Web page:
What does UM-Flint do better than any other university?
I think UM-Flint should take pride in the rigor of the academic programs offered. In my experience, the faculty at UM-Flint are there because they want to teach. They want students to get a good solid foundation in their respective disciplines and be successful after graduation. Because of this, they work hard at providing a top notch educational experience. This was explicitly evident to me in graduate school when I realized I had a much better foundation in biology and a more well-rounded education than many of my peers.
What advice would you give to an incoming UM-Flint freshman?
Become involved and engaged in the university culture. When you enter college you become part of a community. This is especially true at UM-Flint. Take advantage of this fact. Join a club – in my time at UM-Flint I was a member of the Biological Sciences Club, the Pre-Med Club, Amnesty International, and Student Government Council. Get to know the faculty – I developed some wonderful relationships with many of the faculty in the Biology department while I was a student. Often, this opens doors to opportunities for research or jobs in the departments. Get to know the staff in your department – the admins and support staff in the departments can be a great resource as you navigate through your education. Find a job on campus – I can’t even remember all the various jobs I had in different offices on campus – Computer Lab monitor, Advising assistant, Orientation, and Lab Assistant are just a few. This is a great way to meet people from other departments. Most of all – enjoy the experience. Trust me, once you’re done – you’ll miss the place!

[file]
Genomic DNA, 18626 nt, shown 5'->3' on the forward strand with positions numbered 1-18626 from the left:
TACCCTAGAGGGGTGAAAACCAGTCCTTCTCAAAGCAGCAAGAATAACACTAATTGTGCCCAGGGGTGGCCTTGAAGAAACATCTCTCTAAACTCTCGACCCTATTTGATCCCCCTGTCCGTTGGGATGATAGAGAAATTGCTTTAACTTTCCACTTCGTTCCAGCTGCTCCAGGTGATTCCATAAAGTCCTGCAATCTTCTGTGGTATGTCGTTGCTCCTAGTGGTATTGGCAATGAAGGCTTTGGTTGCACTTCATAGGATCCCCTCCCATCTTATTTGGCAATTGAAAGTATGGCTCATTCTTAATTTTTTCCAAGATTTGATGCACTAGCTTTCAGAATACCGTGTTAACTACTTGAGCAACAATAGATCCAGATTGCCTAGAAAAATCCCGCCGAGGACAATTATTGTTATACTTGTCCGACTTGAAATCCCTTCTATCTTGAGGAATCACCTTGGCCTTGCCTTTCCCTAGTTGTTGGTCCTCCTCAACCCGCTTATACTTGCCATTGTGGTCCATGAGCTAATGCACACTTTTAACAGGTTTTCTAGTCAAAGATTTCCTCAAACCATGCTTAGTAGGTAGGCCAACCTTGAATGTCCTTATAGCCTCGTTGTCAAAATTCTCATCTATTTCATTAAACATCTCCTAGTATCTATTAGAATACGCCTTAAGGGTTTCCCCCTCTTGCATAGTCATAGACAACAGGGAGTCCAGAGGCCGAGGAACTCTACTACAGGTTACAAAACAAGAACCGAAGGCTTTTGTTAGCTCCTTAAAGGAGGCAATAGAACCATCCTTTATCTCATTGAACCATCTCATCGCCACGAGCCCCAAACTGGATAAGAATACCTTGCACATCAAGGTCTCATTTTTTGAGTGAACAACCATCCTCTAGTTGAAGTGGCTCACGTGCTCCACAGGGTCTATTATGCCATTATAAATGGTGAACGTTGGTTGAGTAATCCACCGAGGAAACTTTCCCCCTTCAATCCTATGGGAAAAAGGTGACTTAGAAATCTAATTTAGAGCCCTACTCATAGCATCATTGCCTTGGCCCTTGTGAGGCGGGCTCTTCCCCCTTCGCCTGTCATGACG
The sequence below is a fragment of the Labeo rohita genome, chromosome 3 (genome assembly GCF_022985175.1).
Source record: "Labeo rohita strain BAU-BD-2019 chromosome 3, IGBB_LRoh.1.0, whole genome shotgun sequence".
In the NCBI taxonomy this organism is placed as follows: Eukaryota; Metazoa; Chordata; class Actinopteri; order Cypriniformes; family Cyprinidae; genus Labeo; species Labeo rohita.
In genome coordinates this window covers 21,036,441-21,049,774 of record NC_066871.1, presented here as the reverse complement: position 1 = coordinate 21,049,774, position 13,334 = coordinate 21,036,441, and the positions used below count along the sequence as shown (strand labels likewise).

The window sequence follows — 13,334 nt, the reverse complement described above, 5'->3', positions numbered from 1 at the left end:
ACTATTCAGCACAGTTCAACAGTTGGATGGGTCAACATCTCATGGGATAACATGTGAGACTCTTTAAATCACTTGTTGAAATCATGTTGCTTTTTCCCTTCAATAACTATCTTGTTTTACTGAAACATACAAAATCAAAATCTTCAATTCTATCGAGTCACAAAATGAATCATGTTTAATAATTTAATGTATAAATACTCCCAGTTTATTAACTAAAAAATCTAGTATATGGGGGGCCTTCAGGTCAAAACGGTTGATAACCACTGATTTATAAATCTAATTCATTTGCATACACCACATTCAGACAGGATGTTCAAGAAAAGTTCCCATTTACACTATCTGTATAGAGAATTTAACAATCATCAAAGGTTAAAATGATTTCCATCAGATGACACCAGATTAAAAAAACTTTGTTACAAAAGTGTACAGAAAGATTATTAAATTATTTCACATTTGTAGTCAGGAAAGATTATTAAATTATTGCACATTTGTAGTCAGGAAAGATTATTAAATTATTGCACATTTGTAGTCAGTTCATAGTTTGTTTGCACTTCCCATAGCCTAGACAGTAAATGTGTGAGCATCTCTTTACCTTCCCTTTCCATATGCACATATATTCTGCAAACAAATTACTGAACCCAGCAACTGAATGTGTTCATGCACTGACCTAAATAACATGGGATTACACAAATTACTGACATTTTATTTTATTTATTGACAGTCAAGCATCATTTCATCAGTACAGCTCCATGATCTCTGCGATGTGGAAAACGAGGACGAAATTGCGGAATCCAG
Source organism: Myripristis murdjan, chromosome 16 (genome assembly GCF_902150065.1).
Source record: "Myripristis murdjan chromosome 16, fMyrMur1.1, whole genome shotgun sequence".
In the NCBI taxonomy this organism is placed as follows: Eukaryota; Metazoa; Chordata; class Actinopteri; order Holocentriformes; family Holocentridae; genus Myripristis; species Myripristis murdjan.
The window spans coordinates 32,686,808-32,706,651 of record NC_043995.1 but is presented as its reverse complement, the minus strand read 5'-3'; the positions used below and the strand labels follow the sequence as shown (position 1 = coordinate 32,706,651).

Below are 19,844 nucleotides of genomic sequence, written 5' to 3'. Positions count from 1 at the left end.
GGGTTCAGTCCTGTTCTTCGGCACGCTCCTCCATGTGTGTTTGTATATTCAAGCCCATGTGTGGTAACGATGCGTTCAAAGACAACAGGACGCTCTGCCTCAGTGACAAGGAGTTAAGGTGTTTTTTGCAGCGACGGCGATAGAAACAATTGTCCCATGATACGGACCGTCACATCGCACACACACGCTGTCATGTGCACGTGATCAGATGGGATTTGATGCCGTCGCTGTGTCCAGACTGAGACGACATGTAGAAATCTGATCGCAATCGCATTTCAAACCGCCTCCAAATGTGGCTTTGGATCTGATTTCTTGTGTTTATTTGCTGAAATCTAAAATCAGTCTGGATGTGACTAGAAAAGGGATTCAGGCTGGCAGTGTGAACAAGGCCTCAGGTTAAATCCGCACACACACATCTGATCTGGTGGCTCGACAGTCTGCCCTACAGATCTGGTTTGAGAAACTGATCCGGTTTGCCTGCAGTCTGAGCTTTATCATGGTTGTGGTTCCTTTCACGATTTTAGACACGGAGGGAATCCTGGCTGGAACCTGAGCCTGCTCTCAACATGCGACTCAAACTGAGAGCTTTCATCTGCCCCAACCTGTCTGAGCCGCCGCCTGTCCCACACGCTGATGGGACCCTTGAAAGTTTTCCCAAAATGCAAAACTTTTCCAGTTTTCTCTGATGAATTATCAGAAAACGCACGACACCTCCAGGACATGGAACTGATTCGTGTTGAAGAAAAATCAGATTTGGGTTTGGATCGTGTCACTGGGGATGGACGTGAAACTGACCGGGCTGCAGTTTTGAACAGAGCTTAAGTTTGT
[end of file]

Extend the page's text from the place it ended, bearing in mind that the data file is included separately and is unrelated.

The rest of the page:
How would you describe “the UM-Flint of the future”?
Considering that it has been almost 20 years since I was a student, I think what UM-Flint has become today is on the trajectory of what I would have imagined as “UM-Flint of the future” when I graduated. I am happy to see there is now a residence hall on campus – this was being talked about while I was there. I am also very impressed to see all of the graduate degrees now being offered. In my opinion, UM-Flint has taken great strides toward expanding their reach and increasing the breadth of their influence.
If I would describe “UM-Flint of the future” after today, I would expect increased investment in facilities and technology. Wouldn’t it be great to have a natural history or science museum on campus? What about an astronomy program with a high powered telescope facility! How about an enology/viticulture or brewing degree? How about an agronomy or food science program to educate scientists who can create solutions for the world’s agricultural, food and nutrition concerns?
I would absolutely expect UM-Flint to focus on meeting the needs of society by continuing to offer variety and rigor in the programs of study and by conducting meaningful research in order to better our world. Whatever UM-Flint becomes in the next years and decades, I am confident that it will be done with excellence and the result will be greatness and I look forward to what’s to come. GO BLUE!!!
For more alumni stories and news, visit the CAS Alumni Resources page: go.umflint.edu/CASalum